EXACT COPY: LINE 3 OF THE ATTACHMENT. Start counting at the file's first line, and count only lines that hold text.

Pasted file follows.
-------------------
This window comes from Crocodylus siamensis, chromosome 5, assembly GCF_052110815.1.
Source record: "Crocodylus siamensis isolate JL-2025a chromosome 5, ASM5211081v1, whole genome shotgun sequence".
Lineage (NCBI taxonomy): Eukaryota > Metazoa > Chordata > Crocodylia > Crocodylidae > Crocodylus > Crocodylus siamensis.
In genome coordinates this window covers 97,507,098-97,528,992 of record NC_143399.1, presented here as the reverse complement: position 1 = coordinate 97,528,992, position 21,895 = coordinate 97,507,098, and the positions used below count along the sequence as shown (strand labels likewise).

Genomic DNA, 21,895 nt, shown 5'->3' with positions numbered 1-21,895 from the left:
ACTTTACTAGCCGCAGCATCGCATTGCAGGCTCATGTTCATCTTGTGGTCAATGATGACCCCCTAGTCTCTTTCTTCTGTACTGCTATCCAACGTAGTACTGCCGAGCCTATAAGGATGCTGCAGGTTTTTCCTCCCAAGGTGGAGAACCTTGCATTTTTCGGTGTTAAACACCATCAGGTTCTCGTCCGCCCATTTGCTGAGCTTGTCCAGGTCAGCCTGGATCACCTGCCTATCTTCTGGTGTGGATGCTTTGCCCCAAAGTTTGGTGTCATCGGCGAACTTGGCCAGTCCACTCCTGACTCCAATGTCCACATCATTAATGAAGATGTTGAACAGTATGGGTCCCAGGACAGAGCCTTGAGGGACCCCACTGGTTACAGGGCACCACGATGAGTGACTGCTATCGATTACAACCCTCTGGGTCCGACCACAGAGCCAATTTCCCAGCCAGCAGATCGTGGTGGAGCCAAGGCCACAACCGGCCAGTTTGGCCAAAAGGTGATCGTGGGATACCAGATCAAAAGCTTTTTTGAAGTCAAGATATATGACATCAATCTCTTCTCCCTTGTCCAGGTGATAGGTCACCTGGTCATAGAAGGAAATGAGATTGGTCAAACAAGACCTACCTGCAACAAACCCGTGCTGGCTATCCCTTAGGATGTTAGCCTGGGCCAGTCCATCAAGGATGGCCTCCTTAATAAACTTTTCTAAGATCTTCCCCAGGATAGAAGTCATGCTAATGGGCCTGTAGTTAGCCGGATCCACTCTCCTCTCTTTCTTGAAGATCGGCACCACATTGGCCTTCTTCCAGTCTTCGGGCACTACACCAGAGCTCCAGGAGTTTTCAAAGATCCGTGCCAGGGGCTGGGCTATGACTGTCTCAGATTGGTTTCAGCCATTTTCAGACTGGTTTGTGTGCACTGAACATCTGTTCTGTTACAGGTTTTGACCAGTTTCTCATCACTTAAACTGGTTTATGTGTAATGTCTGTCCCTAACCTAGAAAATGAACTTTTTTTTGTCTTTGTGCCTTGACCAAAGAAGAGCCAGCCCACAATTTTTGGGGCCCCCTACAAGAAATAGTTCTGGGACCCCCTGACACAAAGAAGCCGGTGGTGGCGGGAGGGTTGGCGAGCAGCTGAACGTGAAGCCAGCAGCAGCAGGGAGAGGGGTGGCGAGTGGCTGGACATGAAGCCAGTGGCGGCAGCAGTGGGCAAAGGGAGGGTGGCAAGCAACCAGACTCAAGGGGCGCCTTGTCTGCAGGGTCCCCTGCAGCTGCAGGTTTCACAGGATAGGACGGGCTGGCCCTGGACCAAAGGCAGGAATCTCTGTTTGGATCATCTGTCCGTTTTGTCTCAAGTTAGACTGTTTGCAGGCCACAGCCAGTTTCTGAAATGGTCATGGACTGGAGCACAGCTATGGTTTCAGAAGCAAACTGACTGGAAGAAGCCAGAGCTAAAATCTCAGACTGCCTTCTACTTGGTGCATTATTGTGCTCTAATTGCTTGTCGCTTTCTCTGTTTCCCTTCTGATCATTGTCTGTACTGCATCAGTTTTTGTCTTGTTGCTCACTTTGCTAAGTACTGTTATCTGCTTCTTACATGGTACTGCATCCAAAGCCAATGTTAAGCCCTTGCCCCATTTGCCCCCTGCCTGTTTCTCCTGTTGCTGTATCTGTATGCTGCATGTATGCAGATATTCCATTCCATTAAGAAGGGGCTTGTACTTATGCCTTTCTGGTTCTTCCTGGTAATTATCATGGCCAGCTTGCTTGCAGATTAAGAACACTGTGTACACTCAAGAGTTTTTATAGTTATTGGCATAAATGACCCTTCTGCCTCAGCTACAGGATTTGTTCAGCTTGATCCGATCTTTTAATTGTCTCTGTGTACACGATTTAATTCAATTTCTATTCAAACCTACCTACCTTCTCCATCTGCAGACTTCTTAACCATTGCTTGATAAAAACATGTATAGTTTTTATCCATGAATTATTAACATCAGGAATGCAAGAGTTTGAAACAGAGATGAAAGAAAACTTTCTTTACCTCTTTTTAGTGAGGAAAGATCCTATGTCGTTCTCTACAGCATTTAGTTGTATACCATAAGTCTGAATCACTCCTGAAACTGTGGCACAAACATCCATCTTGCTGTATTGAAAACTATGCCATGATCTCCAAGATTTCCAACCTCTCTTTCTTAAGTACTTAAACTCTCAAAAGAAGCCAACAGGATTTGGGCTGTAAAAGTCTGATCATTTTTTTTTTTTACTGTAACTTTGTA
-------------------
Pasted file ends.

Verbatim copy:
Lineage (NCBI taxonomy): Eukaryota > Metazoa > Chordata > Crocodylia > Crocodylidae > Crocodylus > Crocodylus siamensis.